Hafiz Boboyorov: “Tajikistan: Between security and objectification of female body”
After a long political struggle against the Islamic opposition, Tajikistan’s government initiated a “traditional-national” policy, according to which women should wear “traditional-national” garments. This objectification of female body serves to perpetuate the political power of the ruling elite.
Zarina works in a private company to be able to pay for rent and maintain herself and her two children, while her husband works in Russia. He is saving money to build a new home for the family. Just like many other Tajik women, in order to protect both her marriage and her job, Zarina has to wear the hijab.
Meddling by state and religious officials in people’s personal and family affairs is commonplace in Tajikistan. The authorities set restrictive rules on public prayer for the youth, on wearing beards for men and garments for women. A number of western countries, human rights organisations and activists claim that these restrictions are against the principle of the freedom of conscience and citizens’ individual choice.
Human Rights Watch, among others, relates the restrictive rules set by the Tajik government to silencing opposition forces, especially the Islamic opposition represented by the Islamic Renaissance Party of Tajikistan (IRPT).
After the 1997 peace accords ending the civil war, the leaders and fighters of the Islamic opposition were integrated into state structures. Both the post-civil war government and its Islamic opposition divided the state offices among themselves with the share of 70-30, respectively. The post-reconciliation period was initially peaceful even though each side sought to extend their control over public offices and resources and each had a different ideological provenance. While the government promoted “secularism”, the IRPT adhered to Islamic values.
However, the divide over traditional and religious norms deepened in the following years, which took place in three stages. The first stage ended with a parliamentary election in 2010, in which the Islamic opposition won a considerable proportion of votes. The IRPT’s success reflected not only the religious needs of some segments of the population, but also the fact that it was the main opposition party, and thus the only alternative to the government. In response, the government set restrictive measures on political Islam and co-opted some key religious actors into the official structures.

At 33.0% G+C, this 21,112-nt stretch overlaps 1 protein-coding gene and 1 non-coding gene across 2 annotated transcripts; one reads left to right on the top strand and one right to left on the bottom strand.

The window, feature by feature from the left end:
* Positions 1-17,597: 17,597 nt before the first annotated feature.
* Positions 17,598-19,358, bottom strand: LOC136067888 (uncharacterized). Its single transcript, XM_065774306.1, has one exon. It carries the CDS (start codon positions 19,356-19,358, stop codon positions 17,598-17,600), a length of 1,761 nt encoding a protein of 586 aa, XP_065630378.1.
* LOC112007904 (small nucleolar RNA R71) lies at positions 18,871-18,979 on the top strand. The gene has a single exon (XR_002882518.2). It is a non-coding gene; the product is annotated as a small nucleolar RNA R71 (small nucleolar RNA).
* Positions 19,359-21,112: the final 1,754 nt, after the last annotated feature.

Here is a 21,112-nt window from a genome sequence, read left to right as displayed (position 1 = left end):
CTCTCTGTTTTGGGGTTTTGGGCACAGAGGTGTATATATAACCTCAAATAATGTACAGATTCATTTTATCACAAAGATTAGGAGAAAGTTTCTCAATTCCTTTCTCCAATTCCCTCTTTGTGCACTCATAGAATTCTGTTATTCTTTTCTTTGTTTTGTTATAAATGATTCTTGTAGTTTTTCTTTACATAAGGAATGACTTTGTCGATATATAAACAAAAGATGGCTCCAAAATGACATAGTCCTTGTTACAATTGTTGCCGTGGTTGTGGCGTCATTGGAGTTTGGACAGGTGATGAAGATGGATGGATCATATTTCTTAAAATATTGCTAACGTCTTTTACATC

In September 2015 the security forces crushed the rebellion of the deputy Minister of Defence, Abduhalim Nazarzoda, the former leading member of the Islamic opposition, and eliminated him in the aftermath. The court recognised IRPT as a terrorist organisation and most of its leaders were detained and put in jail, while hundreds more left the country in fear of their lives.
The upheaval marked the beginning of a new stage, in which the exiled Islamic activists resumed their ideological struggle abroad, mostly in the European Union. In this period, the government switched from a straightforward “secular” campaign to the ambivalent “national-traditional” ideology. The goal was to restore the state’s religious reputation. As part of the strategy, the government also alleviated its once uncompromised position on certain practices, including wearing beards and the hijab – this time using different arguments.
New rules, old game?
In early August, president Emomali Rahmon introduced amendments to the Law “On re-ordering traditions, celebrations and customs” which were approved by the parliament on August 23rd 2017. Although the law keeps and extends the restrictions, the official narrative has changed and begun to justify the measures from the viewpoint of traditional practices.
During his visit to the Khatlon Province in August, president Rahmon explained the law with reference to fundamental norms of Islam. Some opponents claim the justification had a lot in common with the one offered by Salafi groups, now banned in Tajikistan.
The change in rhetoric is visible on many levels. The Chair of the regional Department of Internal Affairs in Sughd Province, Sharif Rahmon Nazarzoda, who used to be intransigent to wearing beard and hijab, now claims that “[t]here should be an order, a culture to wear them”.
In addition, a short video has recently appeared in the social media showing the president talking with religious notables about the acceptable norms of beard wearing. This manoeuvre demonstrates that the conflict of interests between the government and its Islamic opposition is not based on any real ideological differences, but rather on the changing balance of political power between the two sides.
In this new stage of the struggle, the government carefully seeks to blend religious practices with the “traditional-national” norms. Rules and practices change in order to preserve the regime. Thus “normalising beard” replaces the beard shaving campaign, and “national and traditional clothes” replace the “alien garments” or “non-traditional dress”, including black hijabs and European skirts.
These seemingly concessive manoeuvres are aimed to save the reputation of the president, so far referred to as the “Tajik Peter the Great” – a pejorative title that compares him with the Russian ruler who introduced beard tax and imposed Western suits upon his Russian subjects in the 18th century.
Promoting traditional practices seeks to legitimise the authority of the president in light of the supposedly increasing “foreign threats”. It also seeks to enforce the authoritarian and paternalistic power of the “Leader of the Nation” (president Rahmon) as well as the wealth of his own family vis-à-vis the increasing unemployment and radicalisation of youth.